7 Tips To Improve Your Squat

Sep 8, 2016 //

One of the most popular exercises for both bodybuilders and regular Joes alike are squats. This compound, full-body exercise is relatively simple: All you have to do is lower your body into a sitting position against a wall, freestanding, with a bar or with weights.

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Squats offer a multitude of benefits, including building up leg and glute muscles, developing core strength and improving balance. To make the most out of this popular and valuable exercise, however, it’s important to perform a squat using the correct form.

Check out these seven helpful tips for perfect squats.

1. Don’t Lead With Your Knees

Even though the basic instructions for performing a squat are simple, the technique you use for squats must be precise. Improper squats can cause a variety of problems, including muscle strain, injury, and imbalance.

To improve your squat, you need to understand first and foremost that squats are not just knee bends. When you squat, your legs, hips, and back should be doing the work — not your knees. Start with your legs straight (not bent), and then lower into a squat, bending your knees, keeping your arms forward (if a freestanding squat) and keeping your core engaged.

2. Hold Your Arch

Your back should also be involved in the squat process. Contrary to popular belief, though, your back should not be completely straight while completing the exercise. This is especially true when performing variations of squats that involve your arms, like overhead or front lifts.

Pull your head back, stretching your neck up. At the same time, clench your butt and tighten your hips. Your back will naturally arch slightly, improving balance and flexibility.

3. Go Wide Or Go Home

Another important thing to master while improving your squat technique is to go wide. Many people to draw their knees together, and even collapse their torso, while squatting. This can add strain and decrease the effectiveness of the exercise.

Go wide instead. Spread your feet so that they are at least a shoulder width apart when squatting. If you are using a barbell, hold your arms at least a shoulder width apart as well.

4. Keep Your Toes Out

Once your legs are spread wide apart for the squat, avoid letting your knees turn inwards. This puts more pressure on your knees, which can eventually lead to injury and strain. Further, your upper thighs and buttocks muscles will not get the full workout with your knees acting as a buffer point.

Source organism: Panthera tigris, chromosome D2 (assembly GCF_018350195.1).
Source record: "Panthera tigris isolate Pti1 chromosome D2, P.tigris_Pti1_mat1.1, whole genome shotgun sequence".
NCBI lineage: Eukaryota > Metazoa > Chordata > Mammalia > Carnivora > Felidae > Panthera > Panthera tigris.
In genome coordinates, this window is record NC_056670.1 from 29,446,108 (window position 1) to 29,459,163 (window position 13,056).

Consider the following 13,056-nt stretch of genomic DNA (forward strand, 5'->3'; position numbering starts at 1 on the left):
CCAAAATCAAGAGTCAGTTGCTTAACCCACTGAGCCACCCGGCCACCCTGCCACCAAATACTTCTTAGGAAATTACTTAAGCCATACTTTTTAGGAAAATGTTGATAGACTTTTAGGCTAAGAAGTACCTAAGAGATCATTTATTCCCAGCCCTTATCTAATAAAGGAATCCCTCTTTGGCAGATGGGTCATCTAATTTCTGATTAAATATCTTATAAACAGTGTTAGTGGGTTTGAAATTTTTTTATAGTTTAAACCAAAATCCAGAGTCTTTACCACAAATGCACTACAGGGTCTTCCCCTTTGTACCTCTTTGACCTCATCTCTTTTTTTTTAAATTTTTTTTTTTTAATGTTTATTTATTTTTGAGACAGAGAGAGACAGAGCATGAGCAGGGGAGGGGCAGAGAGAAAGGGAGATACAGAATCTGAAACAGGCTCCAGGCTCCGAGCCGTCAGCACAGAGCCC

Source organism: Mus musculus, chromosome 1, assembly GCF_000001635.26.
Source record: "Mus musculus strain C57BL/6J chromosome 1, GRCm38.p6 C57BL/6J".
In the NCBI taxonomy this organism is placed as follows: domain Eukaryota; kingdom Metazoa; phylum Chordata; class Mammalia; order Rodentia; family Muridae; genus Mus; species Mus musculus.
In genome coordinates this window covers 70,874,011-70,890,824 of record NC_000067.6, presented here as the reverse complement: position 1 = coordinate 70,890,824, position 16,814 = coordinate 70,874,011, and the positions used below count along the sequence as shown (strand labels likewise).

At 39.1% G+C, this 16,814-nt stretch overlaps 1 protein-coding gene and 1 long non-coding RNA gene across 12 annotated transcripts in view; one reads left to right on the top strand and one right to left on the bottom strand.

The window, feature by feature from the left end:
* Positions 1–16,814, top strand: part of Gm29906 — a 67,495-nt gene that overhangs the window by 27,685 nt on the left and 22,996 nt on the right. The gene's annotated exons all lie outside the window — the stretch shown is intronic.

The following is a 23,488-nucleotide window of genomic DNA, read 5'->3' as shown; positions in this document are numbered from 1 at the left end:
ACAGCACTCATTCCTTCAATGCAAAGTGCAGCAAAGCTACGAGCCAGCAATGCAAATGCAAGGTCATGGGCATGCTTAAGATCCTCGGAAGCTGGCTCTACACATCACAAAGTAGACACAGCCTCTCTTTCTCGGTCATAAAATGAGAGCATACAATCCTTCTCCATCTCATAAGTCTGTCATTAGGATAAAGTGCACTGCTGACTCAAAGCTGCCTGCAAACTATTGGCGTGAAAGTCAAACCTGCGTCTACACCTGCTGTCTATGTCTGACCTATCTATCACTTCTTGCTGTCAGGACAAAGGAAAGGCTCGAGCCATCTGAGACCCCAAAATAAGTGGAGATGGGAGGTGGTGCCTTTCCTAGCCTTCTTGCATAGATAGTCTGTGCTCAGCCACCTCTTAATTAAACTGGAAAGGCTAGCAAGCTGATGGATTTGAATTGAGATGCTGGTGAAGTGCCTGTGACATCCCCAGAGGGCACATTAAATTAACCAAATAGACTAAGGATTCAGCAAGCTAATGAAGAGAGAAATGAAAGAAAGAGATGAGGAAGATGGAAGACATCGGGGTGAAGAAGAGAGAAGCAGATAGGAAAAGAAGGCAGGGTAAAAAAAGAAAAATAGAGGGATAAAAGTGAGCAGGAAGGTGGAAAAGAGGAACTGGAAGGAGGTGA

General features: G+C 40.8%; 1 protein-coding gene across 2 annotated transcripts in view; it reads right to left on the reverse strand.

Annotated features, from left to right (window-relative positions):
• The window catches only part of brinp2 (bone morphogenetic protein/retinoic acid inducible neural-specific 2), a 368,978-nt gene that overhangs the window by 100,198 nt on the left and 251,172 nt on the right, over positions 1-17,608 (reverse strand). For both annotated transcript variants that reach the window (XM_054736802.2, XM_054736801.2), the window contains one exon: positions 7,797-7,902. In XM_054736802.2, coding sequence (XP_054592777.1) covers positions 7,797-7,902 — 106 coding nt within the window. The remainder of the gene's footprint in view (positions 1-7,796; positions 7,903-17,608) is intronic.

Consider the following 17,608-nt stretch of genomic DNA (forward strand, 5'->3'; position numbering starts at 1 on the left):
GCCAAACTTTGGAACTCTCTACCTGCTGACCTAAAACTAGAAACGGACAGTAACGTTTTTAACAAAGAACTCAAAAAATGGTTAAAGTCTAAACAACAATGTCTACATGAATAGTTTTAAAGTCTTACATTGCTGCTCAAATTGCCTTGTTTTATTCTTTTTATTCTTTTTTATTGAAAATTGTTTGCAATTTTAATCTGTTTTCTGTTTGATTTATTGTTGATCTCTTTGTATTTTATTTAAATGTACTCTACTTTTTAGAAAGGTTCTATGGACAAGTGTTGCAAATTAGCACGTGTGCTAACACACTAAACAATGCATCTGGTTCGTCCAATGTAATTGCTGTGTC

As a general rule, the knee should be aligned with the direction of the toes. If your knee is not tracking over your toes, this may result in twisting of the joint, unwanted torque and injury. Have your toes slightly pointed out to track the knee properly.

5. What About The Elbows?

Whether you’re performing freestanding squats or squats that involve weight lifting, you should keep an eye on your elbow alignment. The placement of your arms during exercise affects the positioning of your torso and spine.

It’s not uncommon for lifters to develop some pain in their elbows associated with squatting, most commonly in lifters who don’t have a lot of flexibility and are squatting with low bar style. Some ways to get around this is using an open grip, which help the wrist stay straight. Wrist straps can also help prevent the wrist from over extending.

You may also want to consider widening your grip if you’re in pain; start quite wide and work your grip in to find the positioning that works best for you. Lastly, point your elbows down; elbows up can put more pressure on the wrist and elbow, unless you are flexible.

6. Try Variations

Consistency is key when it comes to the technique you use for your squats. At the same time though, variety is important.

The many different variations of squats target different muscle groups and offer unique benefits. Each form of squat can also highlight a different area of weakness. For example, an overhead lift squat will reveal help reveal how effectively you really have been maintain your back arch while doing the exercise.

Add variety to your workout all your muscles and to keep yourself on your toes concerning technique and weaknesses.

7. Stay Focused

Avoid thinking about other things while squatting – and definitely don’t text, watch TV, or otherwise distract yourself. Squats are simple, but they must be performed with precision to really get the full benefits.

Try counting or going over a mental checklist while you squat instead, like mentally checking off how far apart your feet are, if you back is arched, etc. The more you put into to perfecting and practicing your squats, the better they will be.